History provides an answer. Most real estate investment trust sectors seldom skimp on dividends, even during a financial crisis. An excerpt from a new book, Educated REIT Investing, explains why.

EIT yields may be attractive, but they are meaningless if the dividend behind them is not sustainable. Historically, the contractual nature of rental revenue from leases has enabled REITs to pay dividends that have proved to be secure, even during most economic recessions. Equity REITs derive the majority of their income from leases that, depending on their duration and the credit of the tenant, provide REITs with recurring, more bond-like cash flows than most non-REIT companies can offer. Provided a REIT management team does not operate its business with excessive levels of debt (or leverage), the preferred and common dividends of that company should be safe. Many people look at the dividend paid versus the REIT’s FFO (funds from operations) per share.

That said, the 2007‒2008 global financial crisis (GFC) that precipitated the Great Recession of 2008–2009 (Great Recession) served as a grim reminder about economic and market forces that can jeopardize REIT dividends. According to S&P Global Market Intelligence, in 2008–2009 over two-thirds of all REITs cut or suspended their common dividends in response to the GFC in order to conserve cash. Equity REITs produced a dismal total return of negative 37.7% in 2008, before rebounding in 2009 and achieving a positive total return of 28.0%. Despite widespread dividend cuts, in 2008 REITs underperformed the S&P 500 Index by only 73 basis points and then actually outperformed that index by 153 basis points in 2009.

During an economic crisis or “black swan” event, such as the GFC of 2007‒2008 and the dramatic economic disruption associated with combatting the Coronavirus (COVID-19) pandemic of 2020, many REIT boards of directors may elect to cut or temporarily suspend dividend payments to preserve capital. To mitigate the risk of a dividend cut, invest in REITs that operate with lower leverage levels than their peers and/or REITs that invest in more essential property types (such as industrial, office, apartments, or grocery-anchored shopping centers).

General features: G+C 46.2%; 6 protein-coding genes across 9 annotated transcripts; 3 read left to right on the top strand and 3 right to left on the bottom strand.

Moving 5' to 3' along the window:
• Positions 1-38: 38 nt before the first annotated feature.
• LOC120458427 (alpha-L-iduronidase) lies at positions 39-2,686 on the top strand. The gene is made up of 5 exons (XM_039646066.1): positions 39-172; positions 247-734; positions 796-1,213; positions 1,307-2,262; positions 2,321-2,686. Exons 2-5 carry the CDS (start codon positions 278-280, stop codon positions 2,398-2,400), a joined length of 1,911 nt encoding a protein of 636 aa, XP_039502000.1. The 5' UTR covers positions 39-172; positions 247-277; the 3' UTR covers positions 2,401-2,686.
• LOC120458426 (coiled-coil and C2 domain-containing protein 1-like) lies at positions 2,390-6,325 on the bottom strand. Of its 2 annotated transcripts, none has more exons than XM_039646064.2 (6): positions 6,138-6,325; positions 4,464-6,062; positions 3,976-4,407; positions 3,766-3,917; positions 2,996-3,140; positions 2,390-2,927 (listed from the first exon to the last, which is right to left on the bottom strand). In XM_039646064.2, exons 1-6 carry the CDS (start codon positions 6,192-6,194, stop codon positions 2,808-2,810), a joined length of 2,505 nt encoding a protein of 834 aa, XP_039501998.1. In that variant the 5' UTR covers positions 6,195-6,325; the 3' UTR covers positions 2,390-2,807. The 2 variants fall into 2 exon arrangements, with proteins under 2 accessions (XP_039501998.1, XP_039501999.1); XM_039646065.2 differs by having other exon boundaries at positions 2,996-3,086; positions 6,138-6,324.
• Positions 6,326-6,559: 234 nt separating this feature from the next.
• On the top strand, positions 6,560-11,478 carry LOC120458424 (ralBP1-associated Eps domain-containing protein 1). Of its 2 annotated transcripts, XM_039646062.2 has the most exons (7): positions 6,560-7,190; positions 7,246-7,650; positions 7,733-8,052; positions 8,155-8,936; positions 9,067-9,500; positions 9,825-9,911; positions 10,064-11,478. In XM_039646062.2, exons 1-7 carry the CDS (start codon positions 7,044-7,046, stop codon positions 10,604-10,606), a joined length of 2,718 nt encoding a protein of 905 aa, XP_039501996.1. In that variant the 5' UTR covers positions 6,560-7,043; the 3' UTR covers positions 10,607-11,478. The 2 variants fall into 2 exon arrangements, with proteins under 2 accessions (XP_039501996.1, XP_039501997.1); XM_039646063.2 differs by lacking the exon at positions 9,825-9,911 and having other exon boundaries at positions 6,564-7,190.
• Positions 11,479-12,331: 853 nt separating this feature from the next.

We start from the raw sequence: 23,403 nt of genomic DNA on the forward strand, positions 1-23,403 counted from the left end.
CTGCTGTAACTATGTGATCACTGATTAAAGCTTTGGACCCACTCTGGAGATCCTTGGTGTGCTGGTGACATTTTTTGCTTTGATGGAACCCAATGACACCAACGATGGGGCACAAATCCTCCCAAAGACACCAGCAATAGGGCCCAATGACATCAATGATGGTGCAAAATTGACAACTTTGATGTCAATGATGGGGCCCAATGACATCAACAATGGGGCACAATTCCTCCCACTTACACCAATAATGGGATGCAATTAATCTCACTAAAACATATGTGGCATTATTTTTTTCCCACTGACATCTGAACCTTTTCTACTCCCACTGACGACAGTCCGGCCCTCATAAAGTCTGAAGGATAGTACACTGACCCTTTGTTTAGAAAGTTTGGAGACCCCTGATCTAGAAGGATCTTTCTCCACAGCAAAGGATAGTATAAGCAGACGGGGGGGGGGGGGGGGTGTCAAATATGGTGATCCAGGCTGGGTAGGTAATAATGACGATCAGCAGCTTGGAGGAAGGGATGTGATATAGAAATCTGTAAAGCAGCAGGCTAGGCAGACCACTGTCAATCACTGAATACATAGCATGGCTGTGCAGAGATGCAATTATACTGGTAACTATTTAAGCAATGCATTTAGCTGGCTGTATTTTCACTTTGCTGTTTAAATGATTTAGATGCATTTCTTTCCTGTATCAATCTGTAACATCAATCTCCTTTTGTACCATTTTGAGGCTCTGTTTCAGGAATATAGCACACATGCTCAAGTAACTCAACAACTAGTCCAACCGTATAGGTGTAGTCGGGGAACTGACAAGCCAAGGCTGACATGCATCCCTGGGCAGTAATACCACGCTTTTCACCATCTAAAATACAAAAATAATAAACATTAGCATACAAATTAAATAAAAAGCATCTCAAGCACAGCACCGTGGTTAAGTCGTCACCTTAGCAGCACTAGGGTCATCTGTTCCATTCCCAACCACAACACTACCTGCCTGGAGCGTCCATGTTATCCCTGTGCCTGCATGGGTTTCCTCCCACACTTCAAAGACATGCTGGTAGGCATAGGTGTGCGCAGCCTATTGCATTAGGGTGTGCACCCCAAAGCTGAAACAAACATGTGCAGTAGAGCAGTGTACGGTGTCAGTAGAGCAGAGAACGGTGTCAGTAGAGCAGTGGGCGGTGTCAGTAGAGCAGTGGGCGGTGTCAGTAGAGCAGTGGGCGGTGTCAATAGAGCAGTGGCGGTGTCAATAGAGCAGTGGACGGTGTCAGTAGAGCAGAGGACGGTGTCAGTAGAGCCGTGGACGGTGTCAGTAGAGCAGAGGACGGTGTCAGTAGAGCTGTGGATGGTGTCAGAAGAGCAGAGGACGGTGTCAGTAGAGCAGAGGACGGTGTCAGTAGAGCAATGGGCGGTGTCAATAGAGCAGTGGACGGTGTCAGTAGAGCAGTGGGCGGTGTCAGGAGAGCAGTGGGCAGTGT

The rash of dividend cuts by REITs during the Great Recession was similar to the percent of REITs that slashed their dividends in the wake of the savings and loan crisis of the late 1980s. More recently, the Coronavirus (COVID-19) pandemic in early 2020 precipitated rapid business closures, stay-at-home quarantines, and mandatory social-distancing practices across the U.S. With travel abruptly grinding to a halt, non-essential retail stores and businesses being forced to close for months, and tens of millions of American workers suddenly unemployed, every hotel REIT and 18—or nearly half—of the 37 retail REITs (including free-standing retail) either suspended or dramatically reduced their common dividends to preserve capital.

However, hospitality and retail REITs represent only 25% of publicly traded equity REITs, and those companies that owned more necessity-based real estate, such as industrial property, offices, apartment buildings, self-storage facilities and data centers, generally did not reduce or suspend their dividends. The common thread during each of these three crises, the REITs that maintained or increased their dividends were those that were operating with lower levels of debt and owned commercial property types for which demand remains steady during adverse or uncertain economic conditions. 

Educated REIT Investing
With a little help from their friends, two experts on real estate investment trusts, or REITs, have compiled a book aimed at benefitting just about anyone interested in the industry. Stephanie Krewson-Kelly and Glenn Mueller are the authors of Educated REIT Investing, and it’s scheduled for release in early August.    Novice REIT investors should have no difficulty digesting the seven chapters in the first part of the book, while investment banks and stock analysts can use the more-technical second part to introduce junior associates to REITs, Krewson-Kelly  says.    Mueller is a professor in the Franklin L. Burns School of Real Estate and Construction Management in the Daniels College of Business at the University of Denver. Krewson-Kelly teaches there and serves as vice president of investor relations at Corporate Office Properties Trust.    As Luckbox went to press, the authors hadn’t settled on a subtitle for their new book but may choose The Ultimate Guide to Understanding and Investing in Real Estate Trusts. Other REIT experts contributed some chapters. The new book expands upon an earlier book called The Intelligent REIT Investor: How to Build Wealth with Real Estate Investment Trusts.

–Excerpted from Educated REIT Investing by Stephanie Krewson-Kelly
and Glenn Mueller.